Evaluating the Edmonton Oilers' options after Khabibulin's guilty verdict

khabibulinscoredon.jpgSo far, I’ve shared the possible affects the guilty verdict could have on Nikolai Khabibulin and Oilers GM Steve Tambellini’s statement on the matter. Barring the unclear possibility of a league-mandated suspension, the last big piece of the puzzle is how this situation impacts Edmonton’s messy goalie situation.

The first thing to note is that we can debate the quality of their netminders, but the Oilers aren’t hurting for quantity. Along with Khabibulin, Edmonton employs three other goalies who can technically be considered “NHL level”: Jeff Drouin-Deslauriers, (almost) Chara-sized goalie Devan Dubnyk and Martin Gerber. While it’s highly questionable that a good NHL team would want to roll with any of those three goalies, the crowded room in net makes the seemingly reasonable concept of giving Antti Niemi’s agent a call seem unrealistic. So the Oilers are likely stuck with what they have in net – at the NHL level, anyway – regardless.

Moving on, we have the nebulous issue of the “morals clause.” I wrote about that unlikely scenario in July, but Tyler Dellow (one of the first to point out the vague possibility) responded quite reasonably.

To be perfectly clear: I think that the morals clause is a dead end. People who have been focusing on it as a possible out are wasting their time, I think. Failing to show up for games though – that’s a breach of contract that doesn’t require delving into the murky waters of what falls below the expected level of conduct. This is a far more real problem for Khabibulin and a far cleaner shot for the Oilers, if Tambo can stomach cutting his 2009-10 MVP.

dubnyk2.jpg(The Oilers named an MVP for last season? I would have gone with whoever chose the lottery ball for the No.1 pick.)

Jim Matheson of the Edmonton Journal asked an NHL agent about the chances of the Oilers terminating the contract on the grounds of that morals clause.

The agent doesn’t believe a team would challenge the conduct clause over impaired driving. If a team did that, the NHL Players’ Association would likely file a grievance.

“You don’t want to be in a situation where you challenge the validity of a contract and you go to arbitration and the team loses. Then they get the player back who, say, has a no-trade clause and is completely unmoveable.

“You get a player back who plays goal. How motivated do you think he’ll be?” said the agent.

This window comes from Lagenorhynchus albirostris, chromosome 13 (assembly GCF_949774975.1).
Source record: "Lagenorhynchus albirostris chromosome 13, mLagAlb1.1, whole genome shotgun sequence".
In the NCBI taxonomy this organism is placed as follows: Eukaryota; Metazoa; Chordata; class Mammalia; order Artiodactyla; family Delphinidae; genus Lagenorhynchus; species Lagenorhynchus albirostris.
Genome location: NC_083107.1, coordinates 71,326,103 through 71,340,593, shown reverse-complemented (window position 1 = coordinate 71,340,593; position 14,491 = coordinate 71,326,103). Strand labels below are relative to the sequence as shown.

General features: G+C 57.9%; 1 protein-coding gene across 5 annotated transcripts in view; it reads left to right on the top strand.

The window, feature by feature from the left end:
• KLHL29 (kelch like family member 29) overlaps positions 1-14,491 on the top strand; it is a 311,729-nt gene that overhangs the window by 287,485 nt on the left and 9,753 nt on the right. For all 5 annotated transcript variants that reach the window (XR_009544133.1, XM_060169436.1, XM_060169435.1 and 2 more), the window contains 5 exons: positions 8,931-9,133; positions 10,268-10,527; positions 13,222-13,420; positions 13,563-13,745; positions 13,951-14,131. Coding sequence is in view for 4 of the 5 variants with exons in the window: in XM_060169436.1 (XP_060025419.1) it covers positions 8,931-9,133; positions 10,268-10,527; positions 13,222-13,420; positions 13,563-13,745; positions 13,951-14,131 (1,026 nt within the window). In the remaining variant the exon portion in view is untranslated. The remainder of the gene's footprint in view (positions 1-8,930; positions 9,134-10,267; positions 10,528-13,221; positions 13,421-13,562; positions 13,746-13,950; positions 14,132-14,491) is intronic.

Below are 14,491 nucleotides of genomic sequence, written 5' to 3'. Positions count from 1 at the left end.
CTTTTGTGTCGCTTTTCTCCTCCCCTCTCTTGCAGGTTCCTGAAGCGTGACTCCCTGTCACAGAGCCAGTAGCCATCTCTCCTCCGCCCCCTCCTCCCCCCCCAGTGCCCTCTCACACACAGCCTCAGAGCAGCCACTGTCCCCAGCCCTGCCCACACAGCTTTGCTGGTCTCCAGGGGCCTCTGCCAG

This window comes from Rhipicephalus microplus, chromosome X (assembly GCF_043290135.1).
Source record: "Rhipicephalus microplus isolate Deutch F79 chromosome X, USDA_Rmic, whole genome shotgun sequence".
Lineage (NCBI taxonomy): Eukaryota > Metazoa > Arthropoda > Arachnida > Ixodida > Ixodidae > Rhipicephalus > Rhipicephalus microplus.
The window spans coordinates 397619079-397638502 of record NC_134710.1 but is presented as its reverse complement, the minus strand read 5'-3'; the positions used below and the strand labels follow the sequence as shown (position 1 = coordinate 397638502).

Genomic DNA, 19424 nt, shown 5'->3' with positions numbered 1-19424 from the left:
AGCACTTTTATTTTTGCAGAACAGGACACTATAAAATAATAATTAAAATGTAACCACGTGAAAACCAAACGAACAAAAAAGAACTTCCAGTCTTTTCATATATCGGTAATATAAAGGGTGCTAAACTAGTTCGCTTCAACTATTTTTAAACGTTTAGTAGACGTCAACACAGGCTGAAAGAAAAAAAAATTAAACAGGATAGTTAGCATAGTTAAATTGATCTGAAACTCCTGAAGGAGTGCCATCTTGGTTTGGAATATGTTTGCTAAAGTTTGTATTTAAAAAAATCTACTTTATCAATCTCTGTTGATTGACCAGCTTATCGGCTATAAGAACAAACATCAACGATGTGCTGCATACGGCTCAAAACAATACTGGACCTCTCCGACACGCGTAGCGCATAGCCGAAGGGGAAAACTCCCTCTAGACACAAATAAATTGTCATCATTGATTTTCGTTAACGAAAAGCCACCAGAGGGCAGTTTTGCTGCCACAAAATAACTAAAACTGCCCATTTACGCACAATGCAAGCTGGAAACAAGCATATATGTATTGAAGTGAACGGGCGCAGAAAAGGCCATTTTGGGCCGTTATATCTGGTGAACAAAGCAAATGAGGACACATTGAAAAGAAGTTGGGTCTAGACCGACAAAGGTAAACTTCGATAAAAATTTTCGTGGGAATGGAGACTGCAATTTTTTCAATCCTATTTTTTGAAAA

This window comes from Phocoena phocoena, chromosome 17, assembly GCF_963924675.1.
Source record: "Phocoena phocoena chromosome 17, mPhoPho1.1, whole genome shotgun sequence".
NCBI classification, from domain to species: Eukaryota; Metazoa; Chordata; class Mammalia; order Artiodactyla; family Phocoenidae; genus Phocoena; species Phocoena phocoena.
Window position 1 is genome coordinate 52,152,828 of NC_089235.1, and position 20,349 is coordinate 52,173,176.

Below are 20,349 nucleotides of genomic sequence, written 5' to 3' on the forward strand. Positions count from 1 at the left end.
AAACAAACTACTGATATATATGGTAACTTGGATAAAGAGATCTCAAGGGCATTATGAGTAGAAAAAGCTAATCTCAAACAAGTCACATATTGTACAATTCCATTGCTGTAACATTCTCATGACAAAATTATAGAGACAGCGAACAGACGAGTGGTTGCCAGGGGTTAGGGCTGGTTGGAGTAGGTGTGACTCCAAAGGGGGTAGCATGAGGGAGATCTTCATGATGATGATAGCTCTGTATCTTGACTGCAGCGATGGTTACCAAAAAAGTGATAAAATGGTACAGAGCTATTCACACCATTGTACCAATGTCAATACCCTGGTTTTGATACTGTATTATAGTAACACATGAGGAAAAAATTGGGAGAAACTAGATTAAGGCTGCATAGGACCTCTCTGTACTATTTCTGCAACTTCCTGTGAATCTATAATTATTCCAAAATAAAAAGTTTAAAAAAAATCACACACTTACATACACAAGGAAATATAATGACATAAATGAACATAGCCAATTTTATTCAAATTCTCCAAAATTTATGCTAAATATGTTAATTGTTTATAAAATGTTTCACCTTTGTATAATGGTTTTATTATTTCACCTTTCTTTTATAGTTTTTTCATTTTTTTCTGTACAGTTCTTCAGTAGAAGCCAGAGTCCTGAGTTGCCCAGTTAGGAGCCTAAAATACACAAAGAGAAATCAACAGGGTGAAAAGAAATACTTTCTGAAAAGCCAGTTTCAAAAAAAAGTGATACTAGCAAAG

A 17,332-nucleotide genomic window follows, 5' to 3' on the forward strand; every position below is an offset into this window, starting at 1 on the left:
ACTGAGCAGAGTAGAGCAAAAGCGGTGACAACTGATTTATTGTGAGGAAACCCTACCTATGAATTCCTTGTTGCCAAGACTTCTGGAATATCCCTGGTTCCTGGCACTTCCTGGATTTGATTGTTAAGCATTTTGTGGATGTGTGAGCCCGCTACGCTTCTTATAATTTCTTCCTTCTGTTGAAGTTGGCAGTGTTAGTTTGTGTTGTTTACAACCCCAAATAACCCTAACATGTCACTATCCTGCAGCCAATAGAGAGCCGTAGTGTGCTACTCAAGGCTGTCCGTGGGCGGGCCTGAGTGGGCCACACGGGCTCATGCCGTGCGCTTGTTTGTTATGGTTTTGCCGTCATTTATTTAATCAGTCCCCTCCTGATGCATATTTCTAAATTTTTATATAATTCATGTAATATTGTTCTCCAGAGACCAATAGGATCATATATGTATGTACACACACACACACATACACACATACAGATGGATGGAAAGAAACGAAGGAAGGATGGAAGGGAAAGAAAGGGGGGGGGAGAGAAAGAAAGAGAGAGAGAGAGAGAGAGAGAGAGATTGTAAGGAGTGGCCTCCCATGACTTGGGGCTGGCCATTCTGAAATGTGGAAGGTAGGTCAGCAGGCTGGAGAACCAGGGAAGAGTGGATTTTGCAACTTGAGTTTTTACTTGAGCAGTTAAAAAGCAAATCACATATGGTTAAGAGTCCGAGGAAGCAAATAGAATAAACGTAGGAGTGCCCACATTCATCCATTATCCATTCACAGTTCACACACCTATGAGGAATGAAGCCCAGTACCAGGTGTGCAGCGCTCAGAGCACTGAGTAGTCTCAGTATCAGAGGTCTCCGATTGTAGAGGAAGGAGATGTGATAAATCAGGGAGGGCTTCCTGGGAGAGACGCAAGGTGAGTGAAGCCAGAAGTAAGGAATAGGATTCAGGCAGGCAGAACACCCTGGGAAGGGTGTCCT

Eh, if you ask me, Khabibulin rarely finds much motivation in non-contract years, anyway.

Long story short, the Oilers aren’t likely to get out from under the blemish that is Khabibulin’s contract (unless he misses actual regular season games).

Overall, all signs point to everyone losing. Khabibulin’s disastrous 2009-10 season looks like it will spill over into 2010-11 to at least some extent, especially if he’s “rusty” like many wonder. The Oilers will probably have to lay in the bad contract bed that they made – and even if he’s gone, their goalie situation is ugly. Ultimately, it’s like a bad hangover … something Khabibulin might have been able to relate to the morning after that unfortunate incident.

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    Gretzky returns to NHL fold as official ambassador of centennial celebration

    EDMONTON, AB - APRIL 6:  Former Edmonton Oilers forward Wayne Gretzky greets fans during the closing ceremonies at Rexall Place following the game between the Edmonton Oilers and the Vancouver Canucks on April 6, 2016 at Rexall Place in Edmonton, Alberta, Canada. The game was the final game the Oilers played at Rexall Place before moving to Rogers Place next season. (Photo by Codie McLachlan/Getty Images)
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    The National Hockey League was founded on November 26, 1917. Almost ninety-nine years later, the commissioner of the league, Gary Bettman, was in Toronto to announce that Wayne Gretzky, arguably its greatest player ever, would be the official ambassador of its centennial celebration.

    For Gretzky, whose relationship with the NHL was tested during the Phoenix Coyotes’ bankruptcy proceedings in 2009, it marks a return to representing the league in an official capacity. (In 2013, he was reportedly paid around $8 million in a settlement.)

    “It’s a tremendous honor,” Gretzky said in a statement. “I’ve said this a million times that everything I have in my life is because of hockey and because of the National Hockey League. I happen to think it’s the greatest game in the world. It was kind to me my whole life. The game just gets better every year, so for me to be involved in just trying to help promote and sell our sport even more it’s a great thrill for me and an honor to be part of it.”

    Watch the following video to see what the NHL has in store for 2017, starting on Jan. 1 with the Centennial Classic at BMO Field between the Maple Leafs and Red Wings:

     

    Report: Panarin wants six-year deal from ‘Hawks, at least $6M per season

    LAS VEGAS, NV - JUNE 22:  Artemi Panarin of the Chicago Blackhawks poses after winning the Calder Trophy named for the top rookie at the 2016 NHL Awards at the Hard Rock Hotel & Casino on June 22, 2016 in Las Vegas, Nevada.  (Photo by Bruce Bennett/Getty Images)
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    Artemi Panarin is looking to cash in on his Calder-winning campaign.